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Jan 12, 201612:08 PMFinancial Perspectives

with Michael Dubis, CFP

Don’t make these financial mistakes in 2016

(page 1 of 2)

Market volatility has certainly returned. If Thursday’s close is any indication, most global markets are likely entering a bear market following market peaks in late-2015.

With all of this going on, I continue to see, read, or hear about the same mistakes being made by investors in an attempt to either avoid losses or seek gains. Here are five mistakes I’d suggest you avoid:

  1. Listening to prognosticators. No one knows with certainty anything about the future. The ones who occasionally make the correct call are usually one-trick ponies and you won’t likely know them in advance; the ones who don’t will cost you a lot of money. Focus on what you can know or do: save, invest prudently, control spending, and maintain optimal insurance. If you do these four things for life you’ll likely do really well. If you lead your life following talking heads and prognosticators, well, good luck.
  2. Thinking “the market” is the S&P 500 or what you see on CNBC. The U.S. market cap is approximately 50% to 60% of the world market cap. That number fluctuates yearly but overall the U.S. is roughly only half the world’s equity market cap. The S&P 500 is only one component of the U.S. market and is also primarily large cap stocks, while there are thousands of mid- and small-cap companies worldwide. The market place is also made up of bonds and real estate, both equal to if not larger in value than stocks. Anchoring your investment experience and benchmarking performance to what’s said on TV in the  belief that it’s “the market,” will lead you to making very poor decisions with your money and likely leaving you under diversified, as well.
  3. Seeking out the perfect investment strategy. I commonly read or hear about how one money manager offers a superior strategy to another, or why one way of investing is the only way to invest. There are certainly superior strategies compared to chasing performance, paying high expenses and fees, market timing, or simply working with shysters, but in the world of prudent investing, there are multiple ways to invest one’s money, many of them very reasonable. Remember, no single strategy is always going to work all of the time. For example:
    • Buy and hold is awesome in bull markets and historically offers the best very long-term return, but it doesn’t consider risk management and can be very painful when markets take a rapid turn (like we’re seeing now).
    • “Strategic rebalancing” is wonderful when markets are volatile because it also helps manage risk, but when return is on a tear you’ll feel like a fool when you keep selling stocks to buy bonds.
    • “Indexing” is absolutely the leader in keeping costs low and usually outperforms active managers, but if a bubble shows up indexing can get absolutely clobbered due to its very nature of market-weighted valuations.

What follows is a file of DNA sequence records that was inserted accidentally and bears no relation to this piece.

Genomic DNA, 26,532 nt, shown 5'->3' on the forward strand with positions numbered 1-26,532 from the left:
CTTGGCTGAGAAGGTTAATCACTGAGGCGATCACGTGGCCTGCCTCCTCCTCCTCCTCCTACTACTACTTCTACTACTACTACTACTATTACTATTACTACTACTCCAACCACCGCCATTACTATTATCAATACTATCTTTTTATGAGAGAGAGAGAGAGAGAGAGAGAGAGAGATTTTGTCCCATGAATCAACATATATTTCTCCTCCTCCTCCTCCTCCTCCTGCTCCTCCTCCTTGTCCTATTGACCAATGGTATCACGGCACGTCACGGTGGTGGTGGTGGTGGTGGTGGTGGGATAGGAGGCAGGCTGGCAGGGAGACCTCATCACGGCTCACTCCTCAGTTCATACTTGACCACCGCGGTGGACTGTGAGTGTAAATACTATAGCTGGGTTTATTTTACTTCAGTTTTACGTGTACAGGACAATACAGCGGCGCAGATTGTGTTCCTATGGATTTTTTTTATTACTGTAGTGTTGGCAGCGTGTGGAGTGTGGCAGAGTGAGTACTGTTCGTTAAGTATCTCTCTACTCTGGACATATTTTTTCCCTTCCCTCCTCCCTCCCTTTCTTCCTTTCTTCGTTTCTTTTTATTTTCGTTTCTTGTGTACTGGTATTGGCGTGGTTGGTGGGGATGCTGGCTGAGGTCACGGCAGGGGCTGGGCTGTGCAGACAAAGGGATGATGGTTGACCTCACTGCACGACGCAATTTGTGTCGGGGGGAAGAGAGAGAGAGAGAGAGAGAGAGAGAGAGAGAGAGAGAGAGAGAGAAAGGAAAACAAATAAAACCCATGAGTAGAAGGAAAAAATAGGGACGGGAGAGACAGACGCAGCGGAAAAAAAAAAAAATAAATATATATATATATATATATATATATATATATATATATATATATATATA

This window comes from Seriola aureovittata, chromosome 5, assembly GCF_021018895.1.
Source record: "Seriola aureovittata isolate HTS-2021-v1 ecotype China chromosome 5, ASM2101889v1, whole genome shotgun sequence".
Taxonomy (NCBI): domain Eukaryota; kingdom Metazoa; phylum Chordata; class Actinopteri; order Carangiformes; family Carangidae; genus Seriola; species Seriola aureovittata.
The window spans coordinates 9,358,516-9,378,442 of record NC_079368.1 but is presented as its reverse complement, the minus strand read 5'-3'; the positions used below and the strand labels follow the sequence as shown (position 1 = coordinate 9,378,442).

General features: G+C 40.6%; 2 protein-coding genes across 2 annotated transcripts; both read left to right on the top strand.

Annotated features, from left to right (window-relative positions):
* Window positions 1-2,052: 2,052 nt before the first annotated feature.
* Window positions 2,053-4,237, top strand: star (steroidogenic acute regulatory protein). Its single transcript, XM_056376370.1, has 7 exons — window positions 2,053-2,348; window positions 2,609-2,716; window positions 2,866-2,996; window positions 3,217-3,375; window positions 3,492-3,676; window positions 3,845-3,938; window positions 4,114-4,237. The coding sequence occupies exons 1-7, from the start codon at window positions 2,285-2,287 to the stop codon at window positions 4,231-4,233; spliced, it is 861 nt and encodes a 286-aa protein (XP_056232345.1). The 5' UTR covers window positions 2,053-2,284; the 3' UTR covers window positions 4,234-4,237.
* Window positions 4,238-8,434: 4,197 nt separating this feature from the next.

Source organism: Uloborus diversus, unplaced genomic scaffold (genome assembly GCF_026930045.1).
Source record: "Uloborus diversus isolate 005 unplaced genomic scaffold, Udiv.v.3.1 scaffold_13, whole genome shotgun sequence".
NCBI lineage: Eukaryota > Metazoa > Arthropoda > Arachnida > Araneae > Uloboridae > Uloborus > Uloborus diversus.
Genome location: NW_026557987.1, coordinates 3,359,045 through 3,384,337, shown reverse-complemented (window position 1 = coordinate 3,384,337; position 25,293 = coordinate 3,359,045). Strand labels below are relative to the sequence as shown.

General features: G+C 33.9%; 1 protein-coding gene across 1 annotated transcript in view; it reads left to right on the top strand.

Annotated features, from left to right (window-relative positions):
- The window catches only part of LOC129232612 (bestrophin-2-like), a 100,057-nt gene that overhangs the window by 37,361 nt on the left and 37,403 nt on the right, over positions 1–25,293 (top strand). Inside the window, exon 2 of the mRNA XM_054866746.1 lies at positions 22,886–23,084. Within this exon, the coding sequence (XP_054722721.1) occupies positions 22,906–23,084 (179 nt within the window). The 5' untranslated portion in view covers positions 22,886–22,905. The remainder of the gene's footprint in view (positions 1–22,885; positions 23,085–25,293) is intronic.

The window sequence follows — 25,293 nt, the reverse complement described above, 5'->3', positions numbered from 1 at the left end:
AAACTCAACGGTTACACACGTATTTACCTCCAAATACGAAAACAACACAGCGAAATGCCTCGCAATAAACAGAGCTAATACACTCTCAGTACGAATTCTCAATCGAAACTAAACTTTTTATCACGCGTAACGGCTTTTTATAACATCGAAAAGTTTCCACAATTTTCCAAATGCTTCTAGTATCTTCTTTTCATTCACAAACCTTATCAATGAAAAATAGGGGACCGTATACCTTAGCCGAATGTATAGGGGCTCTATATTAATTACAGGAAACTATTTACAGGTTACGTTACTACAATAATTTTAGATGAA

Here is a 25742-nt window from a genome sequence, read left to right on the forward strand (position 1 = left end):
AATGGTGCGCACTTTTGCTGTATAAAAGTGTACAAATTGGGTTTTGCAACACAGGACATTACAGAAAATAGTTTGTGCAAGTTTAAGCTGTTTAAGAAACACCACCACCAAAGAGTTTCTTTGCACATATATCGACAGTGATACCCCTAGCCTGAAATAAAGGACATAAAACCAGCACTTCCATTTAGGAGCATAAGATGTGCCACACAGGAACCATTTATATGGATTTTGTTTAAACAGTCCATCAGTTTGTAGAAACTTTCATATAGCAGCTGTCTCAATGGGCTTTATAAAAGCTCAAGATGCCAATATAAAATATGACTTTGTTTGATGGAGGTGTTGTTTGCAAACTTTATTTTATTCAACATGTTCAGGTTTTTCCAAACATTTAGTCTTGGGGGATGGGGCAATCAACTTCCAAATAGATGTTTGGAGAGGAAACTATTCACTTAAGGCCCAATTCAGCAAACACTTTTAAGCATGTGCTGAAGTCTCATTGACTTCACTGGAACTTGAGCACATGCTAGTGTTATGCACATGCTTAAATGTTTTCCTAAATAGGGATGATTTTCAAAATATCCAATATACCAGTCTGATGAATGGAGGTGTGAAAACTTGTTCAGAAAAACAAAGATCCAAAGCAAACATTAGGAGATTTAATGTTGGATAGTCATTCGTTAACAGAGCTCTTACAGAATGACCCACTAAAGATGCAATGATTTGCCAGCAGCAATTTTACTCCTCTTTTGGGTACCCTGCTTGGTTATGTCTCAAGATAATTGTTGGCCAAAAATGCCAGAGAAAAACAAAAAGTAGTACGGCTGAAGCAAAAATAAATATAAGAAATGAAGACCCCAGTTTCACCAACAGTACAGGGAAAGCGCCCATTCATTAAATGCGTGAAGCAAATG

• “Active management” (the reputable, lower-cost ones primarily) can often diversify funds, spread out risk exposures, and maybe even limit downside risks during severe bear markets in a way that indexing can’t.  However, it requires a very advanced appreciation of their approach and a long holding period with hope it works, all while you might get annoyed by underperformance in a bull market, especially if costs are high.
    • “Value-investing,” like Warren Buffett, or buying “cheap relative” companies has a very long-term positive record of performance, but that outperformance has been very absent for the last few years. In fact, Buffett had an absolutely horrible relative year in 2015. He was down more than 11% last year. Russell 1000 Value as an asset class was down 7.5%. Does this mean this will continue? Did the benefits of value disappear? Unlikely. Value has ample evidence supporting it over very long periods of time and Buffett has an amazing record. But I won’t be surprised to see folks give up on its long-term history given short-term results.
    • “Income investing,” or basically buying investment for interest or dividends income, is easier for some investors to appreciate, especially in retirement. It works well if you truly can live on that income and appreciate the risks as yields shift or especially when many investors are all competing for the same yield and markets inflate like we saw last year. Due to the concentrated exposure of the portfolio, when they become overvalued or out of favor they come with the same risk exposures as anything else — perhaps even more.

All of these strategies and many others are reasonable, they just don’t work all of the time. They can’t. If they did, they would, by the very nature of the markets, get bid up in pricing so high that the value of the strategy disappeared.

The key here is to make sure the strategy matches your goals, risk tolerance, and, most importantly, your commitment. Bailing on it at the wrong time can throw years, if not decades, of planning out the window. If you don’t know what to do with a strategy, here’s a simple approach: diversify not just your portfolio but your investment strategies, as well. I personally like this idea. Most importantly, be sure you’re comfortable with it and can commit to it before you execute it.

(Continued)

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About This Blog

It is an understatement to say the world has experienced a radical shift in capital markets. There are more layers of information and opinions on the direction of the world than we've seen in decades. The internet and the media do not always make it easier, but Michael Dubis' contribution through IB blogs will help you sift through the noise and give you some perspective. You can find his company online.

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